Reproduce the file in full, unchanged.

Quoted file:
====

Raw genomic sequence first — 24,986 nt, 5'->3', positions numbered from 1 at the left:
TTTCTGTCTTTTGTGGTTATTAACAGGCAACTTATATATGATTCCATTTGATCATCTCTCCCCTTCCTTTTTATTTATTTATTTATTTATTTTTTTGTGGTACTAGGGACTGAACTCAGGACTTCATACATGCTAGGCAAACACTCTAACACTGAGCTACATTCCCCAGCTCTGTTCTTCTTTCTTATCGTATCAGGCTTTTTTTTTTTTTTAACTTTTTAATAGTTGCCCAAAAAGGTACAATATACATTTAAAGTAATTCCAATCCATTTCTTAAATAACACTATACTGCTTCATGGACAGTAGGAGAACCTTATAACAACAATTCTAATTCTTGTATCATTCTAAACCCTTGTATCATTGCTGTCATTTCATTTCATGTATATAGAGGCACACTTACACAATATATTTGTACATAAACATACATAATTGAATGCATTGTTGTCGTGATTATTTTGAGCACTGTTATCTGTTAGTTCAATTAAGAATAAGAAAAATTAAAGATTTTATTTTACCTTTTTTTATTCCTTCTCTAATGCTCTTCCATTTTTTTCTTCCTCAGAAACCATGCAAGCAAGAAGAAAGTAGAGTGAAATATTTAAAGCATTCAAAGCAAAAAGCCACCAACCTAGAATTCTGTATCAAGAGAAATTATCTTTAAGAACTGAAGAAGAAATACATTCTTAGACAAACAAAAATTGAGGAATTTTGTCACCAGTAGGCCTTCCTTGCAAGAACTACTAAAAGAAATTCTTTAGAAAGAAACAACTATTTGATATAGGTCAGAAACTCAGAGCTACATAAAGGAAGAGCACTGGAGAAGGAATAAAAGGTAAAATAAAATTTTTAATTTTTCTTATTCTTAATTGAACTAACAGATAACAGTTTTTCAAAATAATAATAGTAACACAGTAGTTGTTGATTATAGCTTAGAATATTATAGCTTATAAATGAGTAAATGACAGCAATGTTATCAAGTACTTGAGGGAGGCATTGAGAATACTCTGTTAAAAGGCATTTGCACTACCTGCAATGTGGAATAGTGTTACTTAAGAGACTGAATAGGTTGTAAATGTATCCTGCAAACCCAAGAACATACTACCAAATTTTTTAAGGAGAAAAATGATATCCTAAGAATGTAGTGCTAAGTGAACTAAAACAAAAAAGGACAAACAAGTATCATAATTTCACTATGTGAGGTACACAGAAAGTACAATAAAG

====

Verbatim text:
Raw genomic sequence first — 24,986 nt, 5'->3', positions numbered from 1 at the left:
TTTCTGTCTTTTGTGGTTATTAACAGGCAACTTATATATGATTCCATTTGATCATCTCTCCCCTTCCTTTTTATTTATTTATTTATTTATTTTTTTGTGGTACTAGGGACTGAACTCAGGACTTCATACATGCTAGGCAAACACTCTAACACTGAGCTACATTCCCCAGCTCTGTTCTTCTTTCTTATCGTATCAGGCTTTTTTTTTTTTTTAACTTTTTAATAGTTGCCCAAAAAGGTACAATATACATTTAAAGTAATTCCAATCCATTTCTTAAATAACACTATACTGCTTCATGGACAGTAGGAGAACCTTATAACAACAATTCTAATTCTTGTATCATTCTAAACCCTTGTATCATTGCTGTCATTTCATTTCATGTATATAGAGGCACACTTACACAATATATTTGTACATAAACATACATAATTGAATGCATTGTTGTCGTGATTATTTTGAGCACTGTTATCTGTTAGTTCAATTAAGAATAAGAAAAATTAAAGATTTTATTTTACCTTTTTTTATTCCTTCTCTAATGCTCTTCCATTTTTTTCTTCCTCAGAAACCATGCAAGCAAGAAGAAAGTAGAGTGAAATATTTAAAGCATTCAAAGCAAAAAGCCACCAACCTAGAATTCTGTATCAAGAGAAATTATCTTTAAGAACTGAAGAAGAAATACATTCTTAGACAAACAAAAATTGAGGAATTTTGTCACCAGTAGGCCTTCCTTGCAAGAACTACTAAAAGAAATTCTTTAGAAAGAAACAACTATTTGATATAGGTCAGAAACTCAGAGCTACATAAAGGAAGAGCACTGGAGAAGGAATAAAAGGTAAAATAAAATTTTTAATTTTTCTTATTCTTAATTGAACTAACAGATAACAGTTTTTCAAAATAATAATAGTAACACAGTAGTTGTTGATTATAGCTTAGAATATTATAGCTTATAAATGAGTAAATGACAGCAATGTTATCAAGTACTTGAGGGAGGCATTGAGAATACTCTGTTAAAAGGCATTTGCACTACCTGCAATGTGGAATAGTGTTACTTAAGAGACTGAATAGGTTGTAAATGTATCCTGCAAACCCAAGAACATACTACCAAATTTTTTAAGGAGAAAAATGATATCCTAAGAATGTAGTGCTAAGTGAACTAAAACAAAAAAGGACAAACAAGTATCATAATTTCACTATGTGAGGTACACAGAAAGTACAATAAAG